Given the numerous election deniers running right now—for the U.S. House and Senate, for governor and for secretary of state—the 2022 midterm elections’ consequences for the state of democracy are hard to overstate. But beyond the likes of Kari Lake or Doug Mastriano, who are garnering loads of national attention, there are hundreds of local officials whose races will shape the fate of future elections: county sheriffs. Just as a smaller-scale series of local acts of intimidation and violence led us to the violent attempt to overthrow the election on January 6, 2021, there’s a growing nationwide movement of self-proclaimed “constitutional sheriffs” who are preparing for their own slow-motion insurrection.
Adherents believe that county sheriffs are empowered to enforce the law in accordance with their personal interpretation of the Constitution, that their law enforcement authority supersedes that of states and the federal government. There is “no valid basis in the text or history of the U.S. Constitution” for this, as Georgetown University Law Center and the States United Democracy Center have outlined in depth. However, fueled by this political ideology, one rooted in white supremacism, these “constitutional sheriffs” and their supporters in far-right and paramilitary groups are gearing up for the first national election after the insurrection.
A new investigation by Jessica Pishko, published at Reveal, exposes the alliances and ties between far-right groups such as the Oath Keepers and a national network of sheriffs who have embraced election denial and have “appointed themselves election police.” Election deniers have also encouraged constitutional sheriffs to run in 2022. You can hear constitutional sheriff rhetoric in a number of incumbent candidates in states such as Washington, Wisconsin, and Massachusetts. Though constitutional sheriffs’ groups had been on the wane in recent years, Pishko reports, the pandemic and the “Stop the Steal” movement has given them new life, infusing them with new members and granting them a bigger platform with anti-vaxxers and election deniers.
More than half of Arizona’s current sheriffs, according to the Arizona Center for Investigative Reporting, “are at least partially aligned” with the constitutional sheriff movement. Some have also joined the election denial effort, such as Yavapai County Sheriff David Rhodes, who spoke to the Yavapai County Preparedness Team in Arizona, an organization that has some association with the Oath Keepers, as it was planning surveillance of ballot drop boxes in Arizona—“Operation Drop Box.” As the head of the Preparedness Team said at its meeting ahead of the midterms, “Everybody is worried about civil war.” Richard Mack, a former board member of the Oath Keepers and founder of the influential Constitutional Sheriffs and Peace Officers Association, has also visited Arizona to speak to the group. Democrats are “getting away with murder,” he told a gathering of the Preparedness Team, and “all we are asking for is that every county sheriff look at what happened in his county and make sure that we don’t fall prey.”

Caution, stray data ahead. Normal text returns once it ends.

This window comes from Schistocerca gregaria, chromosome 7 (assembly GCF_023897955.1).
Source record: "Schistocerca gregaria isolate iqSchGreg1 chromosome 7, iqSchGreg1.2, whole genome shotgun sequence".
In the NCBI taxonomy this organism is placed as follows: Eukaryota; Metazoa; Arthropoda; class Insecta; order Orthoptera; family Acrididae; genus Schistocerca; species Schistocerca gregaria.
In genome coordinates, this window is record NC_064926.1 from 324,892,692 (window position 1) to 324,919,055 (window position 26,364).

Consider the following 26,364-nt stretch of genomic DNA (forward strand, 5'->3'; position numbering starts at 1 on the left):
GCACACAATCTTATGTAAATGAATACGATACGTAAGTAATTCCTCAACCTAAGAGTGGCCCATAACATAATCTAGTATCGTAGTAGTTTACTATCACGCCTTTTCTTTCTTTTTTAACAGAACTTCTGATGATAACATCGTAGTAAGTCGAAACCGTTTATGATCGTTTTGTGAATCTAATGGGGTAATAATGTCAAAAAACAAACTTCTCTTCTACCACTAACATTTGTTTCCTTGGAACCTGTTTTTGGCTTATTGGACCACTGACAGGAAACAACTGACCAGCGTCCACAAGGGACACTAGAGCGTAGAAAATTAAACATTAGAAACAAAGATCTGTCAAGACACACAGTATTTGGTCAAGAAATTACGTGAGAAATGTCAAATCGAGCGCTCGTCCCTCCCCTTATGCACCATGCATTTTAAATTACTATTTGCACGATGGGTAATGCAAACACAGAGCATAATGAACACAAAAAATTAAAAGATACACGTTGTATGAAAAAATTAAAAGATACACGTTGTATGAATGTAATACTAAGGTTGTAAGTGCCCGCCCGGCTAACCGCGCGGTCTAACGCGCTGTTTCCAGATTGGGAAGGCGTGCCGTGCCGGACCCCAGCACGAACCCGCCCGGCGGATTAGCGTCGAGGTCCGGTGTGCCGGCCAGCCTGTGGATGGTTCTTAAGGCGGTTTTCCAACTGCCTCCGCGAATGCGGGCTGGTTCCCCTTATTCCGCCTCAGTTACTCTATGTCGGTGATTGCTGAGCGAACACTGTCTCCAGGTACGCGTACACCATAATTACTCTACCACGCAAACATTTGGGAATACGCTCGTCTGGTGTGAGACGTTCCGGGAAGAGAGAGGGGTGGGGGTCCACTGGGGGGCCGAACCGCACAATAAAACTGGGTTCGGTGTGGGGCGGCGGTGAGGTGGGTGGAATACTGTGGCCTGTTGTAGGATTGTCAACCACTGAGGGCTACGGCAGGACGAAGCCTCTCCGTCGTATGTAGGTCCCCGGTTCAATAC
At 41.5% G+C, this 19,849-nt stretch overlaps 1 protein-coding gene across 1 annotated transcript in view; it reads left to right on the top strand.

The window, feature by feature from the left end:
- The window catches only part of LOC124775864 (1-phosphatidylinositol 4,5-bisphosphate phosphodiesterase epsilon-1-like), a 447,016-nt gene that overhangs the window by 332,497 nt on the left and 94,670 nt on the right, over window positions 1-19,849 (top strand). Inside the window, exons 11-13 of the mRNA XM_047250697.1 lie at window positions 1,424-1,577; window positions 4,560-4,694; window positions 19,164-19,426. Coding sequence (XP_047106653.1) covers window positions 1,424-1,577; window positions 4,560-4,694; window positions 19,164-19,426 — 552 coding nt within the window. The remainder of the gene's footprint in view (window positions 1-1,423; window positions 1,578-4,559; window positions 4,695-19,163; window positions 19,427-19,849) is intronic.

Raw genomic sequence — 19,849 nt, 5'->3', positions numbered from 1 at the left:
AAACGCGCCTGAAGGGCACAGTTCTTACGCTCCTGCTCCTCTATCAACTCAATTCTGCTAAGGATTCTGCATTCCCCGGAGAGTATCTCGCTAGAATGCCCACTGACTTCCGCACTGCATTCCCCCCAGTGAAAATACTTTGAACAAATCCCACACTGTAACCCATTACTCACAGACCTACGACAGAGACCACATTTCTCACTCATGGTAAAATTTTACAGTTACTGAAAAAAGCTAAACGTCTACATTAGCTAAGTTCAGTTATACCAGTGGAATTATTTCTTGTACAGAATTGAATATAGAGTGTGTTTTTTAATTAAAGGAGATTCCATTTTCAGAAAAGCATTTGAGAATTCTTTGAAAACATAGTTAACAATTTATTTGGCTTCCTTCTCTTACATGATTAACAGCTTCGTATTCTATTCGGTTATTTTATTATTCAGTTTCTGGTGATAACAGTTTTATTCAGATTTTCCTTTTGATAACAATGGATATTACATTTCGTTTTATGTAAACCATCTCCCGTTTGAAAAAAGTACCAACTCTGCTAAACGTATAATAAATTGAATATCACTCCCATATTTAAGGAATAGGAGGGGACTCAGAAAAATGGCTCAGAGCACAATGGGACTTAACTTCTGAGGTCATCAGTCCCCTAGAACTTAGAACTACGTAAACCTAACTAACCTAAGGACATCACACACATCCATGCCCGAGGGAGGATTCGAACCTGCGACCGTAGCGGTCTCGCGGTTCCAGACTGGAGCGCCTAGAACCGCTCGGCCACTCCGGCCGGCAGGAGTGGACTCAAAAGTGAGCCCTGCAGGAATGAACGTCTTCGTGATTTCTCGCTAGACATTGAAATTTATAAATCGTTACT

Elsewhere in Arizona, Pinal County Sheriff Mark Lamb is working with True the Vote, who were behind the debunked election-denying 2000 Mules film and who have collaborated with QAnon influencers. Lamb is “promising to act as a liaison between them and law enforcement,” as Media Matters reported. In addition to supporting “Stop the Steal” and blaming the January 6 insurrection on Hillary Clinton, among others, Lamb led a “posse” in response to Black Lives Matter protests, recruiting civilians, though his county saw no protests.
The campaign Lamb has joined, called Protect America Now, encourages sheriffs to “be ready to enforce the law and protect our constituents from any form of illegal activity,” according to documents Pishko obtained. It also offers the sheriffs “much needed grant resources to help you secure the voting procedures in your county with equipment, personnel, and increased citizen communication.” Among its recommendations are increased “patrol” at ballot drop boxes and reporting any suspicious activity to a national hotline run by True the Vote. “When other areas of government breakdown,” their letter to sheriffs says, “our local Sheriffs step in to make sure the law is enforced.”
Through such outreach, invoking election “security,” other sheriffs have enlisted in their efforts, pledging to carry out “investigations” into alleged election fraud across the United States. In Johnson County, Kansas, Sheriff Calvin Hayden failed to identify any election fraud. His investigation, The Kansas City Star reported, “hasn’t led to any charges or arrests but has helped build his profile among election deniers.” As he told supporters at an August meeting, “We’ve got to find somebody” who can say definitively that fraud is happening. At the same meeting, Hayden also told supporters, “I’m so sick and tired of hearing, ‘You’re hurting our democracy. You’re hurting our democracy.’ We don’t have a democracy. It’s a constitutional republic,” a far-right trope.
Those behind “Operation Drop Box,” the ballot box surveillance effort, stood down after they faced legal action for their desire to monitor voting locations while carrying guns. But that was just one part of the larger effort pushed by True the Vote and others, who have been coordinating to monitor ballot boxes on a much larger scale, as Pishko uncovered. As of October 27, Jen Fifield at Votebeat reported, more than 4,500 people signed up with True the Vote to monitor ballot boxes nationwide. “Their list of volunteers is growing by dozens a day,” Fifield noted, “especially since the news of voter intimidation at the sites began to spread.” That is, as the media has tracked these groups, as voters have lodged complaints, their numbers are growing.